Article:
It was the most carefully examined little square of newsprint in recent Indian history. Last week, a small job ad appeared on the inside pages of some newspapers, looking for candidates for the post of “joint secretary” in the Indian government. Within a few hours, the ad had gone viral: Opposition politicians had weighed in, Twitter was agog and hundreds of thousands of 40ish Indians wondered if they had one last, unexpected opportunity to make their parents proud.
Anyone unfamiliar with the Indian state would have been mystified by the uproar. After all, just 10 positions were being advertised, and successful applicants would get a three-year contract — at government salaries. What was the big deal?
Indians, on the other hand, immediately recognised that in opening up the ranks of the civil service to qualified outsiders, one of their country’s stoutest walls had been breached. India has the most closed and hierarchical government of any major democracy. In fact, India’s bureaucracy is more removed from its people than those in many authoritarian countries. India’s politicians may get all the attention, but everyone knows that mid-level bureaucrats such as joint secretaries — there are about 350 of them in all — are India’s real policymakers.
A tiny cadre of generalists, known as the Indian Administrative Service (IAS), currently monopolises these posts. Members of the IAS are selected in their 20s, after a fiendishly difficult entrance examination. In 2016, 1.1 million people sat for the first stage of the selection process; all knew that only 180 of them would make it into the service. Success is about as likely as a tossed nickel landing on its edge. You have better odds of becoming an astronaut if you apply to Nasa. Ten times better, in fact.
But, if you make it through the exam, you are guaranteed to be one of India’s rulers for life. Constitutionally, you can’t be fired without a time-consuming and troublesome legal process. At most, elected politicians can transfer you from one post to another.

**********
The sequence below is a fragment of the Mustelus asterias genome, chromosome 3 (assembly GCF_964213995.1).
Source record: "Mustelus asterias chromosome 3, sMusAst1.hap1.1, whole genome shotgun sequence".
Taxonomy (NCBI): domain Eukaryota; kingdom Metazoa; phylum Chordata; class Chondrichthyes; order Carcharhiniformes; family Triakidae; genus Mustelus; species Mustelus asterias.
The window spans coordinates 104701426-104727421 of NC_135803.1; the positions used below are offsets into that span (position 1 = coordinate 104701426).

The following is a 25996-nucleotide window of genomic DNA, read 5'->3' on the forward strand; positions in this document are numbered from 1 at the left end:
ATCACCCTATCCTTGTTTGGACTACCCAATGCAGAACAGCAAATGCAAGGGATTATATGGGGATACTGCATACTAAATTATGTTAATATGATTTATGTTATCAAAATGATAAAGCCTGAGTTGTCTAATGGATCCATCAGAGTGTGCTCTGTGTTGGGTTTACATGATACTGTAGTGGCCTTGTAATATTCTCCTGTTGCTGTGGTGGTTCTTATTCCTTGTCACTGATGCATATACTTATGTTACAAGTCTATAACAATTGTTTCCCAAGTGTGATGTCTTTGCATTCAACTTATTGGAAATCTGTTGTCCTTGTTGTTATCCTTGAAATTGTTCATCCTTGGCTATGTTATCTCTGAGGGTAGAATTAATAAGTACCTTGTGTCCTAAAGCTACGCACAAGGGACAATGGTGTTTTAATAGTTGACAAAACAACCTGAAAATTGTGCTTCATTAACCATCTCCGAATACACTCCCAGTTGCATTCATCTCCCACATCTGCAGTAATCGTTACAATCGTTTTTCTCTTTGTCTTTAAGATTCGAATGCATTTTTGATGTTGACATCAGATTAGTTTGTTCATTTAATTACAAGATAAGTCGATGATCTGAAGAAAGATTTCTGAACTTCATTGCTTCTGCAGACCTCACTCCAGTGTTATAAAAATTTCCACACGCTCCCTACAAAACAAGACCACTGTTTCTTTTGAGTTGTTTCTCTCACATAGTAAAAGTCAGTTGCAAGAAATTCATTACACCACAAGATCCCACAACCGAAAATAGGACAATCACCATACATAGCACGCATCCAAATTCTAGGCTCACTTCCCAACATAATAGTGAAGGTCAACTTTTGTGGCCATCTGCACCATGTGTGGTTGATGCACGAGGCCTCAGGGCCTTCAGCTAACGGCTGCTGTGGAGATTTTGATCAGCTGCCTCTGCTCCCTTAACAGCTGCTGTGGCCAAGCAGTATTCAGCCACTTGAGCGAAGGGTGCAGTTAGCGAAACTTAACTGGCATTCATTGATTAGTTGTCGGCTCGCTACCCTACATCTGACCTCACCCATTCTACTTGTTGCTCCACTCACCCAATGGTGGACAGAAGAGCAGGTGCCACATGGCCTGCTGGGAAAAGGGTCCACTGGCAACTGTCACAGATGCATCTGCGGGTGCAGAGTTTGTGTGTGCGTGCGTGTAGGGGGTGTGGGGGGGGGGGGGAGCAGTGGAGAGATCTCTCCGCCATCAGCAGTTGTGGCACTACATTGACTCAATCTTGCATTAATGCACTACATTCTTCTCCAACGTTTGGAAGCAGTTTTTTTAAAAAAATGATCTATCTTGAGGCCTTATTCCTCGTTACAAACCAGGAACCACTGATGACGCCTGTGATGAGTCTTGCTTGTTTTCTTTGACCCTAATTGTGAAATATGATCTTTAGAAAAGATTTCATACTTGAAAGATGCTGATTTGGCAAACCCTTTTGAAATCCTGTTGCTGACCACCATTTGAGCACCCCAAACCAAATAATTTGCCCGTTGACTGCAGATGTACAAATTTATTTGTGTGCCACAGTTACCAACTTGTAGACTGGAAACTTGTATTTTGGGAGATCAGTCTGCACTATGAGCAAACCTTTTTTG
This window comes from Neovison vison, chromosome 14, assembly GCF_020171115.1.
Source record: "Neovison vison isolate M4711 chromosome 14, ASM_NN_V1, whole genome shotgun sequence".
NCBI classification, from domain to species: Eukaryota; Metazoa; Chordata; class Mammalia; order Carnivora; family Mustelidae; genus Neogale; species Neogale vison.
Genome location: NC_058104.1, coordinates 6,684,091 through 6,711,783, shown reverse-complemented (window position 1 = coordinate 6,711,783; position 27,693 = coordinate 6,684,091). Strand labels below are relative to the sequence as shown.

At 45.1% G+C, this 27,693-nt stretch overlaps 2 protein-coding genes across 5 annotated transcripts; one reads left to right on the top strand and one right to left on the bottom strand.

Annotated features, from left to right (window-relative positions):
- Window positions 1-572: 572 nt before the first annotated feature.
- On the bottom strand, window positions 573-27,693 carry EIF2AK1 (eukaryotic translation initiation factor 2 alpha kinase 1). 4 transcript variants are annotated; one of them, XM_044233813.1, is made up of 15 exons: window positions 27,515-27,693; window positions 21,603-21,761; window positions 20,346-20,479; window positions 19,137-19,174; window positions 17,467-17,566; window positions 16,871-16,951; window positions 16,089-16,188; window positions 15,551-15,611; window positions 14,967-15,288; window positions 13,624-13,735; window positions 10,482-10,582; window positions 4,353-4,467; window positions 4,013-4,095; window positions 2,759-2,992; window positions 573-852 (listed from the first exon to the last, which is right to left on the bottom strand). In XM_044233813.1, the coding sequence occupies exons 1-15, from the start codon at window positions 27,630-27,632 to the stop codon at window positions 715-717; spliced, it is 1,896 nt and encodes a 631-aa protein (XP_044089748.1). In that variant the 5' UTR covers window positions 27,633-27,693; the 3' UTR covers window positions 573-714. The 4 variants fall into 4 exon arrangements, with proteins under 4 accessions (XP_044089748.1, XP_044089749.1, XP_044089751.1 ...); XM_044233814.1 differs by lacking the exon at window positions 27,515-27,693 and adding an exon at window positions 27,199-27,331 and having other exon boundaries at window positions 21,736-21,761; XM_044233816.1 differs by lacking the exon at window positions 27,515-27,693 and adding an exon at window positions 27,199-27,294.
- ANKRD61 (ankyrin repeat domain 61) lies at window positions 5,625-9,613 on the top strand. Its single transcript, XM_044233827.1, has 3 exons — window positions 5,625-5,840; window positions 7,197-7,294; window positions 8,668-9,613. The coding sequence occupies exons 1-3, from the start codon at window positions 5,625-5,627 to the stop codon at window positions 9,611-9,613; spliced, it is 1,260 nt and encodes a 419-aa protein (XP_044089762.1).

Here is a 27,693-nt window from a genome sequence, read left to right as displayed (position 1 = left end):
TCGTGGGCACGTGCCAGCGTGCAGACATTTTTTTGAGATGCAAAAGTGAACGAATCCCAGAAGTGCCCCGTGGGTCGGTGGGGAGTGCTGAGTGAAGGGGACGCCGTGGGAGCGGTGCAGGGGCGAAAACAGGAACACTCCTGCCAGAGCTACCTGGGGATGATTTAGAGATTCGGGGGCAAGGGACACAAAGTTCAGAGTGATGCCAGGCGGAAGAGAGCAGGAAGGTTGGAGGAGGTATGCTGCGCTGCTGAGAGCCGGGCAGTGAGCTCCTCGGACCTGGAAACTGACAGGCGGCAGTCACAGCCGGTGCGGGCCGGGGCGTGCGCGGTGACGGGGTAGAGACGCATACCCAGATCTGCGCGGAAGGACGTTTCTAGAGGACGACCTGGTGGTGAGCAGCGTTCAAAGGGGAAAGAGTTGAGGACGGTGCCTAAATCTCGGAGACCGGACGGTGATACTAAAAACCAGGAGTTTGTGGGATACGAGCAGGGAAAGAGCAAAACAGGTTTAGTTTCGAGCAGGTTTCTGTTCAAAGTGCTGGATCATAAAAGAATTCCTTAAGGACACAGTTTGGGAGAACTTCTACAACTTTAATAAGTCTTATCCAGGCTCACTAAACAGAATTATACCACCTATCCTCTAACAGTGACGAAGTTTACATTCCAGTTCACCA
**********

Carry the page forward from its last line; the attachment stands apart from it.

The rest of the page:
Before your 30th birthday, you’ll be given an Indian district to run, answerable to no local politician or council, and with near-absolute power over millions of people. You’ll collect their taxes, sit in judgement over their land disputes, control the local police and disburse pensions and scholarships and welfare. You’ll travel everywhere with a retinue of junior officials and favour-seekers, live in the nicest house in the district and be the guest of honour at every social function. Unsurprisingly, after a while it can become quite hard to remember that you are, after all, just another public servant. In fact, you might begin to suspect you are a superior breed of human.
Thus, when you’re called to New Delhi and made a joint secretary in, say, the Shipping Ministry, you’re confident that you will be able to devise complex new rules for berthing super-tankers in Indian ports on your second day at work. Of course, given that transfers and postings are almost random, next year you might be deciding on a trade agreement in the Ministry of Commerce. Or perhaps predicting the course of the monsoon at the Ministry of Earth Sciences. Naturally, you know you will do so correctly. Your degree might have been in 13th-century poetry or something, but training and expertise are for lesser mortals. You passed a very difficult examination 30 years ago and are thus fully qualified to rule one-fifth of humanity.
This unaccountable, walled-off governance structure helps answer a question that outsiders often ask: If India’s state is served by such intelligent and confident officers, why is it so lazy, incompetent and backward-looking? Policy is ill-conceived, rules are detached from economic reality, laws are poorly drafted and regulations gush forth from government offices to drown India’s billion-plus citizens in paperwork.
And this is why many of us see that little newspaper advertisement as not just another job posting, but the first draft of a declaration of independence. We can begin to believe that, one day, positions in New Delhi’s corridors of power — positions with real responsibility — will be given to people with demonstrated ability in the fields they are supposed to supervise.
I’m not declaring independence just yet. There are many reasons to be wary. The opposition is justly suspicious that the government of Prime Minister Narendra Modi wants to stock the bureaucracy with individuals sympathetic to his party’s Hindu nationalist ideology. Others worry that a revolving door between government and the private sector is being installed, which will lead to greater corporate power over the state. Marginalised groups wonder if India’s affirmative-action policies are going to be ignored.
I worry that many of these positions will be filled by not world-class experts but, for example, officers from India’s inefficient public sector. Even so, those of us who have long despaired of India reforming its Byzantine administration can perhaps be permitted a smidgen of hope.
Mihir Sharma, a Bloomberg Opinion columnist, is the author of Restart: The Last Chance for the Indian Economy.